- Beat the butter, remaining custard, flour, baking powder, eggs, vanilla and golden caster sugar in a large bowl until smooth and creamy.

- Spoon a third of the batter into the prepared tin and level.

- Spoon a third of the rhubarb onto the batter and ensure it is evenly distributed.

- Spoon a further third of the batter onto the rhubarb and spread out as best you can. Be gentle and it will be ok.

- Spoon a further third of rhubarb and top with the remaining cake batter.

- Scatter the remaining rhubarb on top and then dot the 3 tablespoons of reserved custard on top as well.

- Bake for approximately 40 minutes or until risen and golden, then cover with foil and bake for a further 15-20 minutes or until a skewer inserted into the cake comes out clean. Mine took nearer to 1 hour 30 minutes in total.

- Cool in the tin on a wire rack.

- If you wish you can sieve some icing sugar over the top before serving. Serve with some thick cream.

- Bask in the glory of the wonderful thing you have made.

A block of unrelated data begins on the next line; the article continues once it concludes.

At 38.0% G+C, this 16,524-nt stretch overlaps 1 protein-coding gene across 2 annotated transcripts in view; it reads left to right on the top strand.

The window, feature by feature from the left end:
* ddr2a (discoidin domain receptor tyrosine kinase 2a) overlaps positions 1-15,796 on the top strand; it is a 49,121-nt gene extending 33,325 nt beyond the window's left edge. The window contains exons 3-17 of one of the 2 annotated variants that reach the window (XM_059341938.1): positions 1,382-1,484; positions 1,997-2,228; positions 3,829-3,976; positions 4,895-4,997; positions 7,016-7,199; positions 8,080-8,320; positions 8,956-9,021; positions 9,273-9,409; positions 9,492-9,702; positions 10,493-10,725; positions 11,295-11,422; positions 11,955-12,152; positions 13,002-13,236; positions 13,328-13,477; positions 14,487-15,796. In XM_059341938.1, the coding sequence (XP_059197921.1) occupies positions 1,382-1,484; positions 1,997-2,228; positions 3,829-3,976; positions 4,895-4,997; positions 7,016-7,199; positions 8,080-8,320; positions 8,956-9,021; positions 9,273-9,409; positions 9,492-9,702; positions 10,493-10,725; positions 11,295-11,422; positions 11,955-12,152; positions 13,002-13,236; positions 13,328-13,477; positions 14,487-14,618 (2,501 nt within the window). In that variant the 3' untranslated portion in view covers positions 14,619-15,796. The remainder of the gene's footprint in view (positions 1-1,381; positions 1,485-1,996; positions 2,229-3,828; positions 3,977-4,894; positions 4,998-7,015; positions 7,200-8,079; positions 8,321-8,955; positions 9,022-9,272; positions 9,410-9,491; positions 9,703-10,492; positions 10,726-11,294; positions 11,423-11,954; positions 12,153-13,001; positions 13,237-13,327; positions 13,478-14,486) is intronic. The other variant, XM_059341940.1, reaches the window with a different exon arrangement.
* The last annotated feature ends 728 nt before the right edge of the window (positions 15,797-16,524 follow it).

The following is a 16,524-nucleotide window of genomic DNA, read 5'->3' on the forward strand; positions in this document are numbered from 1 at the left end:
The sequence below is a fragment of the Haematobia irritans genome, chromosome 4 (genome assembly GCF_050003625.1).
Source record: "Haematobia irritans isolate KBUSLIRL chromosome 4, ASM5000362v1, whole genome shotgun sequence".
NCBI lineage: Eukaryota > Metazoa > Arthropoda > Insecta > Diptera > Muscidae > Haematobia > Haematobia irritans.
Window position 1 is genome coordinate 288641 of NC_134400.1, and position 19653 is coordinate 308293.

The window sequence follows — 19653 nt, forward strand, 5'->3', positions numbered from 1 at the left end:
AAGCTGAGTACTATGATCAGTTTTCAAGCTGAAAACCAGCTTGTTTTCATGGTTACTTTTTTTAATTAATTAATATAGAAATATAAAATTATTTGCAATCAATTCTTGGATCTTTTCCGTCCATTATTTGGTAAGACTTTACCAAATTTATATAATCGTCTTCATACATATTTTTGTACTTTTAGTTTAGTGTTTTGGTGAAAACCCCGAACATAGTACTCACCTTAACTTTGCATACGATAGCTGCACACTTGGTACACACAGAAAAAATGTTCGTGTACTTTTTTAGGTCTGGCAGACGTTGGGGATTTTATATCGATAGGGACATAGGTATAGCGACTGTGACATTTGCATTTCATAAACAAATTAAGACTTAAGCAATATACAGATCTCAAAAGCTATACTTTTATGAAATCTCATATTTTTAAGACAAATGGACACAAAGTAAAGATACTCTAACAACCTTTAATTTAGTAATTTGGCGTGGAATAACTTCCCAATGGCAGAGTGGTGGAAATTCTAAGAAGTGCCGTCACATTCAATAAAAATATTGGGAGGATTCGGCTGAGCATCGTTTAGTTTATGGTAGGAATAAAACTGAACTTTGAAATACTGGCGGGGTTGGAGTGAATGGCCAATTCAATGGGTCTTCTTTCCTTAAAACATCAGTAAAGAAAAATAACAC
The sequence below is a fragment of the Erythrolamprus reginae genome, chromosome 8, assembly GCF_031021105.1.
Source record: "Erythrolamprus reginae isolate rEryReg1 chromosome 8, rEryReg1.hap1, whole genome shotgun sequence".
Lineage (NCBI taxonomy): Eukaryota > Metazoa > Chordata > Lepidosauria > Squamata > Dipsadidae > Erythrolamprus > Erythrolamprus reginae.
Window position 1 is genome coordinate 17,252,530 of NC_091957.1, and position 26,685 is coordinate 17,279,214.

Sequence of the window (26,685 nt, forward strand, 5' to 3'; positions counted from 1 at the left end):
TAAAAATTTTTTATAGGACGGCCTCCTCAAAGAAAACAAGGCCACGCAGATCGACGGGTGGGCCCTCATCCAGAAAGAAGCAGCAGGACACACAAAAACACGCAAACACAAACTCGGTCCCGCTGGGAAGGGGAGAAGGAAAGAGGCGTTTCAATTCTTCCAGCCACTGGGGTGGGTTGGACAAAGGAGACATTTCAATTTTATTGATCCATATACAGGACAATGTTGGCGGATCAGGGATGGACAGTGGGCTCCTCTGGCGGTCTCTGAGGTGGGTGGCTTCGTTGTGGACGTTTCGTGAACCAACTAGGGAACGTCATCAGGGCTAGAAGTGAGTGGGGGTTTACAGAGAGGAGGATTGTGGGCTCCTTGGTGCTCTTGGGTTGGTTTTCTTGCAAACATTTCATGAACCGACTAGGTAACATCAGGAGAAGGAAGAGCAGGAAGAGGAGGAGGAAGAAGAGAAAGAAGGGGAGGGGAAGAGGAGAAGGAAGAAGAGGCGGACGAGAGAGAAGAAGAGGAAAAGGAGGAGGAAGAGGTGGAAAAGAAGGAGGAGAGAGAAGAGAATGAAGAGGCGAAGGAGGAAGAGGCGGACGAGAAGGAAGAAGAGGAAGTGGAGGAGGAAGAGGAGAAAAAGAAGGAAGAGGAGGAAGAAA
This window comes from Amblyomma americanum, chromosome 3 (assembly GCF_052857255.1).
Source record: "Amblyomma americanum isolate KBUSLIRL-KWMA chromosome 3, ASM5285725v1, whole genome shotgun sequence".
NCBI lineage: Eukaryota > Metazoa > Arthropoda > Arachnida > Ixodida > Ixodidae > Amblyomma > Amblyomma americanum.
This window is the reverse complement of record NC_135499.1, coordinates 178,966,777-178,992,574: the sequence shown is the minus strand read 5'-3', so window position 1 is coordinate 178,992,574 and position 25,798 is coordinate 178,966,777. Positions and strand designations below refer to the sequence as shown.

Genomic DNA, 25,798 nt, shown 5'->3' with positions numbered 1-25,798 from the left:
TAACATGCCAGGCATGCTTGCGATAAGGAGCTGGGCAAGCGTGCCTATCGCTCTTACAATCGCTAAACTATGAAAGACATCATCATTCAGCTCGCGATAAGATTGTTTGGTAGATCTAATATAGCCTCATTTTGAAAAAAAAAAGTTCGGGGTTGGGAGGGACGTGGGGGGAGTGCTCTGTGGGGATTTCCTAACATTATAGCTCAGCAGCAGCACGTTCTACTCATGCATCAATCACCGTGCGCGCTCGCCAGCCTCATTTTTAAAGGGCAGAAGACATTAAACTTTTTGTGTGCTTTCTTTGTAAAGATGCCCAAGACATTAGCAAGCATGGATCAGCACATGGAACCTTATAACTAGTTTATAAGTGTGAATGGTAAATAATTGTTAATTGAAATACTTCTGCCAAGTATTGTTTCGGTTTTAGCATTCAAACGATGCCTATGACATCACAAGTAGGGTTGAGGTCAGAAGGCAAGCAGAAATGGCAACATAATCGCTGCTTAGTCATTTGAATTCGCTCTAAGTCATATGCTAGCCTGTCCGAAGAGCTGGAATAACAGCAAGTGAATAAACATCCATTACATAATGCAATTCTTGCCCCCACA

- Eat


Tuesday, 16 February 2010

Iron Cupcake London – Challenge IX: The Perfect Pair

The theme: THE PERFECT PAIR! Enter any cupcake you wish, the sole restriction being that it must contain only TWO flavours i.e. no more than two flavours in the whole thing - sponge and frosting. Will you go for a classic combination or something more outrageous? Dazzle our taste buds! Wow us with your flavour-combining skills! Good luck!

Requirements: Make a minimum of 18 cupcakes that meet the theme of THE PERFECT PAIR – if you can make more please do…the more you make, the more people can taste your delicious creation (and vote for you!) Please feel free to enter as many types of cupcake as you wish, I only ask that you have at least 18 of each.